LAS VEGAS (KLAS) — Thousands of people gathered for marches across all 50 states Friday for Transgender Day of Visibility, as legislation takes aim at transgender rights and care in the legislative session.

In Nevada, the march began at the Las Vegas TransPride Center in Downtown Las Vegas and ended at the LGBTQ Center on Maryland Parkway. An estimated 200 people were in attendance.

Some of the predicted 200 people participating in the March for Trans Live protest in Downtown Las Vegas Friday evening. (KLAS)

Marching with them was Sabastian Alcala, who, for years, sat on a secret.

“Learning about transition is something that I had done in secret when I was 18,” Alcala said inside the Gender Justice Nevada office Friday morning. “I spent an entire summer just, kind of like, soaking up content.”

This secret was kept for over a decade.

“I was feeling uncomfortable, drinking a little bit too much,” Alcala said. “It’s a conviction that you can’t explain, but it’s the most real thing that I’ve ever felt, I think.”

At 30 years old, he started on testosterone. Now, 4 years later, he is a proud transgender man and is the program coordinator at Gender Justice Nevada, a self-proclaimed “advocacy, education, and policy reforming” nonprofit.

However, proposed legislation across the nation is taking aim at transgendered Americans like Alcala. The ACLU reports 435 bills have been introduced in this legislative session that restricts health care, education, and freedom of expression for the LBGTQ+ community.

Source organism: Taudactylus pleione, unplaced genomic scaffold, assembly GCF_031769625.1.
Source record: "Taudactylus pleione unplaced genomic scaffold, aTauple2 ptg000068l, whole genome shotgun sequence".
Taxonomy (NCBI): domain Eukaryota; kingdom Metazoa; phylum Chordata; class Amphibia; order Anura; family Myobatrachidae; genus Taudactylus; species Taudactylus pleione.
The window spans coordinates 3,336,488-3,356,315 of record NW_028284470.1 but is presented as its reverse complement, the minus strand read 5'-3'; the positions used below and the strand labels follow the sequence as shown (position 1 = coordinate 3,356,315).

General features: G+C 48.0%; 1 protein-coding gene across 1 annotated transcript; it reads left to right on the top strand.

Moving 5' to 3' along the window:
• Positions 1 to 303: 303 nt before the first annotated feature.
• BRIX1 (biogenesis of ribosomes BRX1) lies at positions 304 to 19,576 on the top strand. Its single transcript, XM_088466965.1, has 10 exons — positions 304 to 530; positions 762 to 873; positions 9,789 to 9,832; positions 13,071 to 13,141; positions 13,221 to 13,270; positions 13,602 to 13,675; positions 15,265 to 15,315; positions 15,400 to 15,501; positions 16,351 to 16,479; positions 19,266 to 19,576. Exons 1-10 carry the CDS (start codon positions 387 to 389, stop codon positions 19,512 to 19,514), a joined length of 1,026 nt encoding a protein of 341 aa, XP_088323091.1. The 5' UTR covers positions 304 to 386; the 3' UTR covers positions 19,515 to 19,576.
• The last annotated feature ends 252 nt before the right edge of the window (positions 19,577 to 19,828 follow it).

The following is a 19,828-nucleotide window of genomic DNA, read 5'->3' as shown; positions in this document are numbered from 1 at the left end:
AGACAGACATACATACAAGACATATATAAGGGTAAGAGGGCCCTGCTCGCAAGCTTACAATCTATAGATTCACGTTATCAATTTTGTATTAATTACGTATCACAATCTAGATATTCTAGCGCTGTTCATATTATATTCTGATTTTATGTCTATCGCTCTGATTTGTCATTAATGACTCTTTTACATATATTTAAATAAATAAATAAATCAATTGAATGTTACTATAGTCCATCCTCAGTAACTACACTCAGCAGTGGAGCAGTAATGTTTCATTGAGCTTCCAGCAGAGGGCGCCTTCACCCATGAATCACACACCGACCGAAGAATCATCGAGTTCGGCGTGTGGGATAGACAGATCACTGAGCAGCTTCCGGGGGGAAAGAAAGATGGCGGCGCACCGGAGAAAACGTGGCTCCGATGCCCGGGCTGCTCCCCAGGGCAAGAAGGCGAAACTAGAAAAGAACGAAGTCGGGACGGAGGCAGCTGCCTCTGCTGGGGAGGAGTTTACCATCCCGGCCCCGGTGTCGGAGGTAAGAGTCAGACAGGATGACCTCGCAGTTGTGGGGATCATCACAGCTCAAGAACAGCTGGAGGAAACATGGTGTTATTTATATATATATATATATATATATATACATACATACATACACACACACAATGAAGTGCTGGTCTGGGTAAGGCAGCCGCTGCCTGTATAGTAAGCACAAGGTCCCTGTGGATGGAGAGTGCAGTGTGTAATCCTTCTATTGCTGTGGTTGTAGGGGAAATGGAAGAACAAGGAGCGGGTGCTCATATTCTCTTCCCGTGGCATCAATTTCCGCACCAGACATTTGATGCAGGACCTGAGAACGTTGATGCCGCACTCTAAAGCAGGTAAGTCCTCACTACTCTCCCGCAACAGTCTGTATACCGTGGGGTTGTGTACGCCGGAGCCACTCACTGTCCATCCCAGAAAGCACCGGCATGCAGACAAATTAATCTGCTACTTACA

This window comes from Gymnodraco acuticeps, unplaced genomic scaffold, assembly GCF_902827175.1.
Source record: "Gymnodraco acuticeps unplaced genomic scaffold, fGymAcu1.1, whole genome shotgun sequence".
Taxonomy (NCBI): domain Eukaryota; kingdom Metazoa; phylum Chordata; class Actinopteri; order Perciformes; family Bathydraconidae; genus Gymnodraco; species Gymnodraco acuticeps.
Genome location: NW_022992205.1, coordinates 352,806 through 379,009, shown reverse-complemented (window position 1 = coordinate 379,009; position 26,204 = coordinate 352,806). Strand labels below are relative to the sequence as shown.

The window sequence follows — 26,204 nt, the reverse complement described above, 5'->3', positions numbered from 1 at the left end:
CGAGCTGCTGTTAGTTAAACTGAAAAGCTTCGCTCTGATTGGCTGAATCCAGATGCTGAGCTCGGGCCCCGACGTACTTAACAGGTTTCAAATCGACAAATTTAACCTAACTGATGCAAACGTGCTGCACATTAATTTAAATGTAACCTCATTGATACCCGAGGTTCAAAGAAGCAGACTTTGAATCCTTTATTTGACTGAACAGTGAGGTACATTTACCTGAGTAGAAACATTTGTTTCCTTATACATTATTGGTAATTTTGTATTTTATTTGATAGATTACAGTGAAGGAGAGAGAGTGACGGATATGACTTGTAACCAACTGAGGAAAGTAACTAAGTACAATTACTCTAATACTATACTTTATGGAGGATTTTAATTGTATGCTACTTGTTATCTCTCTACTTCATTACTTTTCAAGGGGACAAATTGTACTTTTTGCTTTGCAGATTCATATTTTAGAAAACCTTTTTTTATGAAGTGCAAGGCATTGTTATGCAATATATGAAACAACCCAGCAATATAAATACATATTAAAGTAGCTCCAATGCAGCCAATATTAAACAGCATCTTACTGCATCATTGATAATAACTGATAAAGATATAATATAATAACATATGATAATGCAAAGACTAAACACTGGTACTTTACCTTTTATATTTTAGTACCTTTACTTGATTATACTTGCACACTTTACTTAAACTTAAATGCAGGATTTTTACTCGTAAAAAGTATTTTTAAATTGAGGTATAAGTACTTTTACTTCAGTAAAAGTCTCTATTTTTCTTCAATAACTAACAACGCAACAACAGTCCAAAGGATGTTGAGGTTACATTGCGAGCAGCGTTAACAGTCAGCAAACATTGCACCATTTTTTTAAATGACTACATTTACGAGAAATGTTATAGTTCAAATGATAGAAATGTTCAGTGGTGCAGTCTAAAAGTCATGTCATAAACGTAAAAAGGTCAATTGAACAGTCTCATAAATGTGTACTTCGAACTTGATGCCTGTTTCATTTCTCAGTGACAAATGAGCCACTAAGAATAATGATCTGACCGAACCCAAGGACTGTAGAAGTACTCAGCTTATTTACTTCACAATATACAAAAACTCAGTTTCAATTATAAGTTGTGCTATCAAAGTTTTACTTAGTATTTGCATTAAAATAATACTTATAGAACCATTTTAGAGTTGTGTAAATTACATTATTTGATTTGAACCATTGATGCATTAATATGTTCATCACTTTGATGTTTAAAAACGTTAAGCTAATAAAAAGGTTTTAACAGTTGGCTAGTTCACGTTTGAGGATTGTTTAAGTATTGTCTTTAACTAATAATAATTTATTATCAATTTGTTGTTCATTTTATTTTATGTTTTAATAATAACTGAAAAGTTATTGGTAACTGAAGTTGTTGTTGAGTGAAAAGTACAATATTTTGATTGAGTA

Sy Bernabei, Gender Justice Nevada executive director, said even bills proposed in states miles away send clear messages to transgendered people in Nevada.

“It’s a really hard time in our community,” Bernabei, who identifies as non-binary, said with tears in their eyes Friday morning. “Forcing these kids to de-transition- we know we’re going to see an uptick in suicides.”

Nevada, in comparison to the rest of the country, passed multiple protections for the LGBTQ+ community in 2011 and affirmed those further by passing what the AP calls “the most comprehensive state version of the Equal Rights Amendment in the nation,” in 2022.

In the current Nevada legislation, proposed bills like SB153 and SB163 would increase care for transgender people in healthcare and prison settings. AB374, on the other hand, would require athletes to compete based on the gender on their birth certificate rather than the gender they identify as.

“Even if it doesn’t pass, the message is sent to the trans community, and especially trans young people, that they do not belong,” Bernabei said. “How (lawmakers are) framing it now, that we are a danger to society and to children, it breaks my heart because I have children.”

Though Friday’s march through Downtown Las Vegas made a loud presence, marchers said the fight doesn’t end on the streets.

“There’s no debate. We deserve to exist comfortably,” Alcala said.

As of now, it is unclear if the bills regarding transgender medical care, prison care, and athletic requirements will pass.